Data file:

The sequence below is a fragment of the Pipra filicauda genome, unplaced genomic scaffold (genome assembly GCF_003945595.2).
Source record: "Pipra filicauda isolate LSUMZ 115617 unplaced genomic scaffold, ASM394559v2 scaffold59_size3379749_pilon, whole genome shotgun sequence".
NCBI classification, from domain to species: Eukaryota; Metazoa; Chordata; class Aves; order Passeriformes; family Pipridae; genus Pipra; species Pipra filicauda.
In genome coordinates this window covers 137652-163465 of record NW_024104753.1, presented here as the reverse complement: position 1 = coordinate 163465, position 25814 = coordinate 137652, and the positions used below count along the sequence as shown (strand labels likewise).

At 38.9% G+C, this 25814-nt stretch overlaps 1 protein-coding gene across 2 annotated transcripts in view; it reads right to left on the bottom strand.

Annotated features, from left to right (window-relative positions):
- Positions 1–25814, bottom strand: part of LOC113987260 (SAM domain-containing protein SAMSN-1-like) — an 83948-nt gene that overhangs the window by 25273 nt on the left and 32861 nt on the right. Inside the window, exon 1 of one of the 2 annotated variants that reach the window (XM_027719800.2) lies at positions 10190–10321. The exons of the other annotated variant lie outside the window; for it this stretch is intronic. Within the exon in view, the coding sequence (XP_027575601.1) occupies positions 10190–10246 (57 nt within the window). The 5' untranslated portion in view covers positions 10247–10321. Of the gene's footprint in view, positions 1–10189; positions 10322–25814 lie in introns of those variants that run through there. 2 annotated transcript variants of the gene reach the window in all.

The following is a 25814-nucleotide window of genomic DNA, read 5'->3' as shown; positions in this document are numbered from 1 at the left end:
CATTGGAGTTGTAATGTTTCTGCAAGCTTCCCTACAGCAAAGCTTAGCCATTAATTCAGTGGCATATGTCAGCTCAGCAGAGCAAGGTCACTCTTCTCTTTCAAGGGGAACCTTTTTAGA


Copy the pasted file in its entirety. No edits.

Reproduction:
The sequence below is a fragment of the Pipra filicauda genome, unplaced genomic scaffold (genome assembly GCF_003945595.2).
Source record: "Pipra filicauda isolate LSUMZ 115617 unplaced genomic scaffold, ASM394559v2 scaffold59_size3379749_pilon, whole genome shotgun sequence".
NCBI classification, from domain to species: Eukaryota; Metazoa; Chordata; class Aves; order Passeriformes; family Pipridae; genus Pipra; species Pipra filicauda.
In genome coordinates this window covers 137652-163465 of record NW_024104753.1, presented here as the reverse complement: position 1 = coordinate 163465, position 25814 = coordinate 137652, and the positions used below count along the sequence as shown (strand labels likewise).

At 38.9% G+C, this 25814-nt stretch overlaps 1 protein-coding gene across 2 annotated transcripts in view; it reads right to left on the bottom strand.

Annotated features, from left to right (window-relative positions):
- Positions 1–25814, bottom strand: part of LOC113987260 (SAM domain-containing protein SAMSN-1-like) — an 83948-nt gene that overhangs the window by 25273 nt on the left and 32861 nt on the right. Inside the window, exon 1 of one of the 2 annotated variants that reach the window (XM_027719800.2) lies at positions 10190–10321. The exons of the other annotated variant lie outside the window; for it this stretch is intronic. Within the exon in view, the coding sequence (XP_027575601.1) occupies positions 10190–10246 (57 nt within the window). The 5' untranslated portion in view covers positions 10247–10321. Of the gene's footprint in view, positions 1–10189; positions 10322–25814 lie in introns of those variants that run through there. 2 annotated transcript variants of the gene reach the window in all.

The following is a 25814-nucleotide window of genomic DNA, read 5'->3' as shown; positions in this document are numbered from 1 at the left end:
CATTGGAGTTGTAATGTTTCTGCAAGCTTCCCTACAGCAAAGCTTAGCCATTAATTCAGTGGCATATGTCAGCTCAGCAGAGCAAGGTCACTCTTCTCTTTCAAGGGGAACCTTTTTAGA